Clinton Twp. man with disability fights benefit cut-off

Mike Martindale
The Detroit News

Clinton Township – Chris Meadows always considered himself as leading an independent, if challenged, lifestyle.

Meadows recalls as a child being able to run and ride a bike like other boys. Now 39, he accepts that muscular dystrophy has robbed him of the use of his legs and left him with limited arm movement.

But despite setbacks, he went on to graduate from high school with honors and obtained a degree from Michigan State University in four years.

He found a full-time job with the Social Security Administration and purchased and modified his own home, where he lives with Del, his chihuahua.

He is now facing the reality that health care budget cutbacks may cost him his Medicaid benefits, forcing him to move out of his house and stop living on his own.

“I never considered myself disabled until recently,” said Meadows, who was informed this year by Macomb County Community Mental Health his “needs” had changed and he should find somewhere else to live.

Meadows – who insists his health has been stable for 10 years – is comfortable in the neat bungalow he outfitted with wooden floors, widened doorways and an entrance ramp to accommodate his wheelchair. He also bought a wheelchair-accessible van with his savings.

“I want to look someone in the eye and have them tell me why I can’t live on my own,” he said. “I’m not looking for a crutch. And I sure don’t want sympathy. I just want to be treated like everyone else.

“I am fighting this for myself but also for other people like me whose lives will be affected by cutbacks.”

Towards that end, Meadows recently obtained a face-to-face hearing for July 18 before an administrative law judge in Macomb County to request that his Medicaid benefits be left in place. If his appeal is rejected, Meadows was told he has two options.

“I can stay where I am and get a Life Alert program, like those ‘I’ve fallen and can't get up’ commercials,” Meadows said. “If I am in need of help, I can call for paramedics or the fire department. If it’s not a matter of life or injury, I will be responsible to pay for their response.

“That means if I need repositioning in bed, which I do at night, or my wheelchair is stuck, I need to contact people and possibly taking them away from life and death situations,” he said.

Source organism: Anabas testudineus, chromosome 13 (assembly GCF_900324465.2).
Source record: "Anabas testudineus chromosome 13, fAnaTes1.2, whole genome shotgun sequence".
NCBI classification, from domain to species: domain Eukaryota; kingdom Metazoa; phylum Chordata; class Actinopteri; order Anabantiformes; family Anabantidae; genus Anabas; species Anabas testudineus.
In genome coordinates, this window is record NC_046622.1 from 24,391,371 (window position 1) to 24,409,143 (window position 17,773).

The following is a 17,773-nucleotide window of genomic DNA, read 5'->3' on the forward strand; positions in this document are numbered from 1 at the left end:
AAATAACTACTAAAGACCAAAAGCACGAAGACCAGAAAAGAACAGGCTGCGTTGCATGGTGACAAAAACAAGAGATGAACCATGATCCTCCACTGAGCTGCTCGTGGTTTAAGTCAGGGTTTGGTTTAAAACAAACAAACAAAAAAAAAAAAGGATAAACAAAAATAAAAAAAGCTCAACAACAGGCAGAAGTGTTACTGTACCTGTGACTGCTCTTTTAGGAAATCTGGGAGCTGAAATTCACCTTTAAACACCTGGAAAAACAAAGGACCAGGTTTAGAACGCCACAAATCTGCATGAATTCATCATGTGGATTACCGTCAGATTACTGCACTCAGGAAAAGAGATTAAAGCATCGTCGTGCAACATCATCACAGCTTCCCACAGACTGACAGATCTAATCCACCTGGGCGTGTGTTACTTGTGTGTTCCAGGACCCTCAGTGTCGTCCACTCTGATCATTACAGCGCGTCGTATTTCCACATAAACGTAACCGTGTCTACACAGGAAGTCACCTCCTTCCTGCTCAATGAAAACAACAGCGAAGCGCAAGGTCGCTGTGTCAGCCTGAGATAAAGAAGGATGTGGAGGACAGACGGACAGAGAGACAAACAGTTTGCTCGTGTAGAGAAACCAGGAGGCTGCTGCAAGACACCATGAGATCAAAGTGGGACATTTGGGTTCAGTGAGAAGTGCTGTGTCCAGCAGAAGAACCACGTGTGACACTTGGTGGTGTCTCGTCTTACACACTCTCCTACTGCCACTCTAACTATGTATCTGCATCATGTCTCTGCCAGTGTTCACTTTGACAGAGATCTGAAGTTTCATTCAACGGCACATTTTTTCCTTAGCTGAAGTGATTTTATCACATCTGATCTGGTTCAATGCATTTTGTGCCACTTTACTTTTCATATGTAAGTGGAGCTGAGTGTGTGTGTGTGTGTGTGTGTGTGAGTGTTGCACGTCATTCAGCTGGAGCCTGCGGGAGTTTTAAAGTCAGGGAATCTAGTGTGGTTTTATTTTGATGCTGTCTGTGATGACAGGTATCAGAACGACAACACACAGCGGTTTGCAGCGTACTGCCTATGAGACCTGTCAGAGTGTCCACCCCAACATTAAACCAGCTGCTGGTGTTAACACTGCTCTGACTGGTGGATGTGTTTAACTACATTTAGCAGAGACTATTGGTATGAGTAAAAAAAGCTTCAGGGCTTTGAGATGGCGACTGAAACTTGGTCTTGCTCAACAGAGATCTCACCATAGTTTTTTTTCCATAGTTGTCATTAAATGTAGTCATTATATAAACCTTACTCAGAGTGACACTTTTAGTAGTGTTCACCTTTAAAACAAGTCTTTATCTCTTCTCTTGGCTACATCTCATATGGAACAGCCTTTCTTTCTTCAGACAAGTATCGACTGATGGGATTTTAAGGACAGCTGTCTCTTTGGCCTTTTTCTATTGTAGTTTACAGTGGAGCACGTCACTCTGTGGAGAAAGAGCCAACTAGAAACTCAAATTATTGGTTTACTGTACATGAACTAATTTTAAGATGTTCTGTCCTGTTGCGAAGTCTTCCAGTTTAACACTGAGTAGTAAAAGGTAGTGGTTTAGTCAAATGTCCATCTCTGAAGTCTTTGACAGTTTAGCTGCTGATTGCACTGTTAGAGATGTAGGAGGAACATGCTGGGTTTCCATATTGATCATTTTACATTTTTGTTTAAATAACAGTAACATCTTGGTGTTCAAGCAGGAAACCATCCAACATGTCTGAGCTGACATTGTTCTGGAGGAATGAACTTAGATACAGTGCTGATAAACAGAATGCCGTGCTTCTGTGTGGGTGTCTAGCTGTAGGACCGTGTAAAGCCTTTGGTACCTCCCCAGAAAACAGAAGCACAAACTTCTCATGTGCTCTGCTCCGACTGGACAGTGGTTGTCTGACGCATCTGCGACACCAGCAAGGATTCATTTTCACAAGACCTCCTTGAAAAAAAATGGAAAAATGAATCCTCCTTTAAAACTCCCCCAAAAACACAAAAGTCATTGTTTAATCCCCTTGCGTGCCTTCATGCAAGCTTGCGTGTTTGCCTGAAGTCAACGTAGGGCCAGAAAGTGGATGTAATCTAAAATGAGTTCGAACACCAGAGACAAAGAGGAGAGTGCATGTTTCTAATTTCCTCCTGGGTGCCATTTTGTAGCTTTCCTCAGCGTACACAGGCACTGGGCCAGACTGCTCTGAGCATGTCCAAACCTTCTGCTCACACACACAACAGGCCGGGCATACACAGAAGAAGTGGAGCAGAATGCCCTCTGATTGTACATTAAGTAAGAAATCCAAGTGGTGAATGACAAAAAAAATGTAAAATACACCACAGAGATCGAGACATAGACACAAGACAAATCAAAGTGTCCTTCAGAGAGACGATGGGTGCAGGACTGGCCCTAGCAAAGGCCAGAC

The second option? To sell the house he bought nearly four years ago and move into a skilled care nursing facility.

“I’m faced with losing everything I ever worked for – all gone,” said Meadows, looking around at walls decorated with framed photos and reminders from his college days.

“I don’t need skilled care workers. My mind still works. I’m not confined to a bed. I just need a little help.”

Meadows has visiting home care workers 24 hours a day who help get him out of bed, get dressed and take care of his meals. They also make sure Meadows gets to appointments or trips out of the house.

Meadows, who said he has dutifully paid all his bills and taxes, has found himself in the crosshairs of state-ordered budget cutbacks being felt by those with developmental disabilities, said his attorney, Lisa Lepine.

Lepine said the state, which is in charge of disbursement of Medicaid funds, has been seeking county reductions for several years.

And the Macomb County Community Mental Health agency in particular was targeted after a review found recipients were receiving an inordinate amount of hours in home care visits.

“He is not in need of skilled nursing care,” said Lepine. “And he certainly shouldn't be in a nursing home at 39 years of age.”

John Kinch, executive director of the Macomb County Community Mental Health agency, declined to discuss any specific case because of federal privacy restrictions involving medical records of patients and recipients.